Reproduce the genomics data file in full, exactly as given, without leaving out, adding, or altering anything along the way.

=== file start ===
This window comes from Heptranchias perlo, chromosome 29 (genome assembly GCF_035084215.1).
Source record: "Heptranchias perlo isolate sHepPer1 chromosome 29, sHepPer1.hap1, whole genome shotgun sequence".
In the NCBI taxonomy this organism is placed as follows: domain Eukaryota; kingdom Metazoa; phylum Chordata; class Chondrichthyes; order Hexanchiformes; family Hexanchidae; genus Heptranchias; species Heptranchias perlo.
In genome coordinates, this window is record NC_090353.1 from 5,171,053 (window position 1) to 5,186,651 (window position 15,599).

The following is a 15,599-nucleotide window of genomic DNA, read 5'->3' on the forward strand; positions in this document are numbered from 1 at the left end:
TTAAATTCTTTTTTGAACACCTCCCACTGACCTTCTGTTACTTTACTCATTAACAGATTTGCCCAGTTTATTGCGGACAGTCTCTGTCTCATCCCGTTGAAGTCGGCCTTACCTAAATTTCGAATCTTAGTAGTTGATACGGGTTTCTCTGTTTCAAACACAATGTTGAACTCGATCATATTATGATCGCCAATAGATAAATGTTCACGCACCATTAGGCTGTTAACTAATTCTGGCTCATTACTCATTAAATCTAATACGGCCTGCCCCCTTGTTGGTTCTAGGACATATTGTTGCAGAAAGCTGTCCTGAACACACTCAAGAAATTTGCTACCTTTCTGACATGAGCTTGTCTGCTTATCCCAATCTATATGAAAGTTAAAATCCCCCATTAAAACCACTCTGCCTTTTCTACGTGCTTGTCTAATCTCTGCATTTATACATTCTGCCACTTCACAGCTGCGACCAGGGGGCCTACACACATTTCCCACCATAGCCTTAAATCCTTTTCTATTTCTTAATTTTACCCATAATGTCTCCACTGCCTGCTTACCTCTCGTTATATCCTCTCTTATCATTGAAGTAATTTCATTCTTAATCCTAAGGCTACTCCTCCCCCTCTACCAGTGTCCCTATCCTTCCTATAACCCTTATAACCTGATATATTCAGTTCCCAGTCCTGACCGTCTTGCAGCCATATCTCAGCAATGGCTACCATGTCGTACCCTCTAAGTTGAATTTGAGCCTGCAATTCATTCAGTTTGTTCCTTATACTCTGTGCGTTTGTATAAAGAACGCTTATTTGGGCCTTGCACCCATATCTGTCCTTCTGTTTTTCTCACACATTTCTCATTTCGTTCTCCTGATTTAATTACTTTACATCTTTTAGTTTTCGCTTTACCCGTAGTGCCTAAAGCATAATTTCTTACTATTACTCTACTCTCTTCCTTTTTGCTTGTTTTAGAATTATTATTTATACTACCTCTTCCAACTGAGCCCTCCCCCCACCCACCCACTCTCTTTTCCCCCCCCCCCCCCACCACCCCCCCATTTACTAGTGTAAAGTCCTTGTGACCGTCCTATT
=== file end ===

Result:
This window comes from Heptranchias perlo, chromosome 29 (genome assembly GCF_035084215.1).
Source record: "Heptranchias perlo isolate sHepPer1 chromosome 29, sHepPer1.hap1, whole genome shotgun sequence".
In the NCBI taxonomy this organism is placed as follows: domain Eukaryota; kingdom Metazoa; phylum Chordata; class Chondrichthyes; order Hexanchiformes; family Hexanchidae; genus Heptranchias; species Heptranchias perlo.
In genome coordinates, this window is record NC_090353.1 from 5,171,053 (window position 1) to 5,186,651 (window position 15,599).

The following is a 15,599-nucleotide window of genomic DNA, read 5'->3' on the forward strand; positions in this document are numbered from 1 at the left end:
TTAAATTCTTTTTTGAACACCTCCCACTGACCTTCTGTTACTTTACTCATTAACAGATTTGCCCAGTTTATTGCGGACAGTCTCTGTCTCATCCCGTTGAAGTCGGCCTTACCTAAATTTCGAATCTTAGTAGTTGATACGGGTTTCTCTGTTTCAAACACAATGTTGAACTCGATCATATTATGATCGCCAATAGATAAATGTTCACGCACCATTAGGCTGTTAACTAATTCTGGCTCATTACTCATTAAATCTAATACGGCCTGCCCCCTTGTTGGTTCTAGGACATATTGTTGCAGAAAGCTGTCCTGAACACACTCAAGAAATTTGCTACCTTTCTGACATGAGCTTGTCTGCTTATCCCAATCTATATGAAAGTTAAAATCCCCCATTAAAACCACTCTGCCTTTTCTACGTGCTTGTCTAATCTCTGCATTTATACATTCTGCCACTTCACAGCTGCGACCAGGGGGCCTACACACATTTCCCACCATAGCCTTAAATCCTTTTCTATTTCTTAATTTTACCCATAATGTCTCCACTGCCTGCTTACCTCTCGTTATATCCTCTCTTATCATTGAAGTAATTTCATTCTTAATCCTAAGGCTACTCCTCCCCCTCTACCAGTGTCCCTATCCTTCCTATAACCCTTATAACCTGATATATTCAGTTCCCAGTCCTGACCGTCTTGCAGCCATATCTCAGCAATGGCTACCATGTCGTACCCTCTAAGTTGAATTTGAGCCTGCAATTCATTCAGTTTGTTCCTTATACTCTGTGCGTTTGTATAAAGAACGCTTATTTGGGCCTTGCACCCATATCTGTCCTTCTGTTTTTCTCACACATTTCTCATTTCGTTCTCCTGATTTAATTACTTTACATCTTTTAGTTTTCGCTTTACCCGTAGTGCCTAAAGCATAATTTCTTACTATTACTCTACTCTCTTCCTTTTTGCTTGTTTTAGAATTATTATTTATACTACCTCTTCCAACTGAGCCCTCCCCCCACCCACCCACTCTCTTTTCCCCCCCCCCCCCCACCACCCCCCCATTTACTAGTGTAAAGTCCTTGTGACCGTCCTATT